APPEAL OF THE SPY GENRE
From the first Bond film produced to the spy cinema of today, the codes and conventions have changed from the secretive spying dramas to explosive all action flicks more related to the spy genre. By analyzing the exotic location, sense of adventure and deconstruction of societies rules it can be said that the codes and conventions have changed.
In all spy films you get to go to exotic locations, which started from the early bond films and are still prominent in movies such as "Mission Impossible" and "True Lies". In the film "Dr. No" you get to go to Jamaica which sets a very seductive laid back island feel. Exotic locations have been sustained within the genre over the years, like in the 1996 movie, "Mission Impossible", where you get to go to locations which include London, Prague, Europe, Spain and France and in the more recent 1994 film, "True Lies" with Arnold, you get to visit Florida Keys with is an exotic holiday location.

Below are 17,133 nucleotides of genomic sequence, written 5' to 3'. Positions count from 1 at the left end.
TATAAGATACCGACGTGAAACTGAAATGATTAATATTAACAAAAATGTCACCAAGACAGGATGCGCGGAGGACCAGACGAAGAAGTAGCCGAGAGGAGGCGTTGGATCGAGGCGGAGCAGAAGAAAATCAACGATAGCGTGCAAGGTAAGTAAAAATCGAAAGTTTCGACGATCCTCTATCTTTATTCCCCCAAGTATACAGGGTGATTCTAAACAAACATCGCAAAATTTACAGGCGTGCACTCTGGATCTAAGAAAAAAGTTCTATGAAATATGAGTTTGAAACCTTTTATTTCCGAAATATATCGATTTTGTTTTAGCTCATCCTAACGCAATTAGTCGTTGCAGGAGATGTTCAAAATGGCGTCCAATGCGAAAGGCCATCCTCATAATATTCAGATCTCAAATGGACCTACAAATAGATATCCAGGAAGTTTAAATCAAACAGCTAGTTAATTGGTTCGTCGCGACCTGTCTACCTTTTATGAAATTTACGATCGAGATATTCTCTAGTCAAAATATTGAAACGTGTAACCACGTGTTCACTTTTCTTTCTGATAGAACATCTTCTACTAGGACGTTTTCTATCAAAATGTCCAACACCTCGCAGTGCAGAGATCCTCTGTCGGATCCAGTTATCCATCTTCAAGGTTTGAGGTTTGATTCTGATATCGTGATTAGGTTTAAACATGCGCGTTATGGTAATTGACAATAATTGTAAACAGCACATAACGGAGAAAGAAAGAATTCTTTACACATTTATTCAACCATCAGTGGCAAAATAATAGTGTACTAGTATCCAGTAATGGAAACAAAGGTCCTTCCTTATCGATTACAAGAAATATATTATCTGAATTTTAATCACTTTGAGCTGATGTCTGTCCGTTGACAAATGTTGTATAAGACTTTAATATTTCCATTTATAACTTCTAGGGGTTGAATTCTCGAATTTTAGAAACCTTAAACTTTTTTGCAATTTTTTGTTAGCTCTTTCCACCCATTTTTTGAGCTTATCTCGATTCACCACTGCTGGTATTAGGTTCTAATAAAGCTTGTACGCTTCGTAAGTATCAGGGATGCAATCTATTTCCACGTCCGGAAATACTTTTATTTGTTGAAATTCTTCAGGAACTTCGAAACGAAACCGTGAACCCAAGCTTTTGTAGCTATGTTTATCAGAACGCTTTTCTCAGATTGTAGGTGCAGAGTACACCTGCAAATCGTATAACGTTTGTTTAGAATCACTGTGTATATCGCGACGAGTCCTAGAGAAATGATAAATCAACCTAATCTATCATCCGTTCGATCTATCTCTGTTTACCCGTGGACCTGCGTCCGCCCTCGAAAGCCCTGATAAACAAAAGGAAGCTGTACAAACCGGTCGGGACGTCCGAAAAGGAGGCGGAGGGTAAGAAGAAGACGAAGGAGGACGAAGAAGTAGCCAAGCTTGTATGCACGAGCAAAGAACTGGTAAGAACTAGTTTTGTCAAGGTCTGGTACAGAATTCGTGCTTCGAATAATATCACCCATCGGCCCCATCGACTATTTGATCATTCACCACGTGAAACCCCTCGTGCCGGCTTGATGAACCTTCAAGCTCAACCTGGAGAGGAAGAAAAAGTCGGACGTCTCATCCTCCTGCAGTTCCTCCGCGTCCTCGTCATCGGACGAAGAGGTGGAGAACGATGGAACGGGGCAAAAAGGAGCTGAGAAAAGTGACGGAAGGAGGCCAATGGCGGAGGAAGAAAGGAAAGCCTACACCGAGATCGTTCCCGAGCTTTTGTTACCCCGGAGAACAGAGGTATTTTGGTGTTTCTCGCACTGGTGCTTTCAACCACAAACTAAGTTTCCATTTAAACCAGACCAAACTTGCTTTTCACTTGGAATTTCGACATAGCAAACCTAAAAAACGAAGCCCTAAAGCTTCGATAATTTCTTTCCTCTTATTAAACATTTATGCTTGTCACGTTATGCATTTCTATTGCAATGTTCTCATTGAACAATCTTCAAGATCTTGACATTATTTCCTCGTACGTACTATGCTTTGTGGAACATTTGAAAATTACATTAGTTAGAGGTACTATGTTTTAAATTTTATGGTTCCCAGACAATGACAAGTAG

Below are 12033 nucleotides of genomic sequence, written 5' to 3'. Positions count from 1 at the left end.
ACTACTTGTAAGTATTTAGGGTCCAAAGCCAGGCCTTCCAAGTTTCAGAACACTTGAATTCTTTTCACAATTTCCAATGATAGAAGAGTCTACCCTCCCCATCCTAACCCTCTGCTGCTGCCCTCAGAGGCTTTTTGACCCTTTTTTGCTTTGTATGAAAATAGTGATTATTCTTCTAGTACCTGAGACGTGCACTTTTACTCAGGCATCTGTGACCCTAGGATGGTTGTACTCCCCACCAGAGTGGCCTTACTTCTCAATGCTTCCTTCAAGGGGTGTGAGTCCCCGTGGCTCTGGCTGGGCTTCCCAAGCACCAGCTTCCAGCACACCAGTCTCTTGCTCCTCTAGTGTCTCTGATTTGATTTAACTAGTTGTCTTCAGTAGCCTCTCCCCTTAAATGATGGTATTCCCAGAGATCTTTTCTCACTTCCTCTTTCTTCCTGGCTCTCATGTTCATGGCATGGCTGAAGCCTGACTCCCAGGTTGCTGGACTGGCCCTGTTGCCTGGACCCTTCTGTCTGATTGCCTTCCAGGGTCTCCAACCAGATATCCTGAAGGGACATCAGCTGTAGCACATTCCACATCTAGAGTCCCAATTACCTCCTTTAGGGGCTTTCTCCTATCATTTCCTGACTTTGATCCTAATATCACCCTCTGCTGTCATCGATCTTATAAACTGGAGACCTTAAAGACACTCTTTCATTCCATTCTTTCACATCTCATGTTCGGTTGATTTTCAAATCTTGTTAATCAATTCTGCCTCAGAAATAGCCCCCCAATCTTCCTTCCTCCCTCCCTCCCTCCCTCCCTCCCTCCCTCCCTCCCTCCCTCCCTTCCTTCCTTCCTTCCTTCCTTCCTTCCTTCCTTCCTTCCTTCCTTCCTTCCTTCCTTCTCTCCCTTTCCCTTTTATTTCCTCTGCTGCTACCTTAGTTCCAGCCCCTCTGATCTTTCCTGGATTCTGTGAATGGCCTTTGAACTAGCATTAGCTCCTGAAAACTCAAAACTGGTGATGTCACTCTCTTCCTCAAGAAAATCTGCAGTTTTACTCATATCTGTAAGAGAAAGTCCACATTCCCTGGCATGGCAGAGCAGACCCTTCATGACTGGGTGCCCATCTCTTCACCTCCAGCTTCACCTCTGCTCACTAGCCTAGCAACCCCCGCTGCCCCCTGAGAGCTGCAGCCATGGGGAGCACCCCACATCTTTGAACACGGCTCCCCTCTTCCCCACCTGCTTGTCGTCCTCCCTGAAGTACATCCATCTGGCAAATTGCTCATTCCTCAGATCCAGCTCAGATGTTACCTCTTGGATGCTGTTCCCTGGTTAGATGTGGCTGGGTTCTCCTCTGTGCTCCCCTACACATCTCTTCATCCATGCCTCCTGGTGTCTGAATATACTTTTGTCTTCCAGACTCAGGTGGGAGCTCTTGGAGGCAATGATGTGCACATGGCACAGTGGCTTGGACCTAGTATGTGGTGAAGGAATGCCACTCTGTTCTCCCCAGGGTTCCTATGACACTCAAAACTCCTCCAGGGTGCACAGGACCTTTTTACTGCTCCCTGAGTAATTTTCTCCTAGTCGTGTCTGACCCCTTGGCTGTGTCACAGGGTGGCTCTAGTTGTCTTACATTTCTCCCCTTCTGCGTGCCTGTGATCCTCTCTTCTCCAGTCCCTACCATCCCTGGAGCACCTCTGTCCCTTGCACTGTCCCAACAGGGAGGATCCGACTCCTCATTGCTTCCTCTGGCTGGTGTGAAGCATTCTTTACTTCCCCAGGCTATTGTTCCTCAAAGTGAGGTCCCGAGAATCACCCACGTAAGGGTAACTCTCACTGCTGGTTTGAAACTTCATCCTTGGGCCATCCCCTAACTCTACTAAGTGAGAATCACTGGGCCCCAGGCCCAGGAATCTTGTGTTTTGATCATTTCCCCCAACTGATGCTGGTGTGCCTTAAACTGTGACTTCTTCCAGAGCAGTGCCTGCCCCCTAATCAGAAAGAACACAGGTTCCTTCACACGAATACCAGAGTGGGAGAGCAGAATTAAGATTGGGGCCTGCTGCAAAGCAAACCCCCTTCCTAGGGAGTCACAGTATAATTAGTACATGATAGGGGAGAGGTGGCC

A film with a spy and lots of action is not a spy flick, without a sense of adventure. In the first bond film "Dr. No", the sense of adventure was always relevant. One of the scenes being when Bond meets Honey Ryder on the tropical beach and they have to escape from the henchmen, and use tactics like using bamboo sticks to breath under water to hide from the enemy which creates a sense of adventure.
In present day spy films like "Mission Impossible" that sense of adventure is still there in scenes like when Ethan Hunt (Tom Cruise) and his group try to retrieve the NOC list from the well protected room with the computer with the files on it.
The deconstruction of society's rules is important in...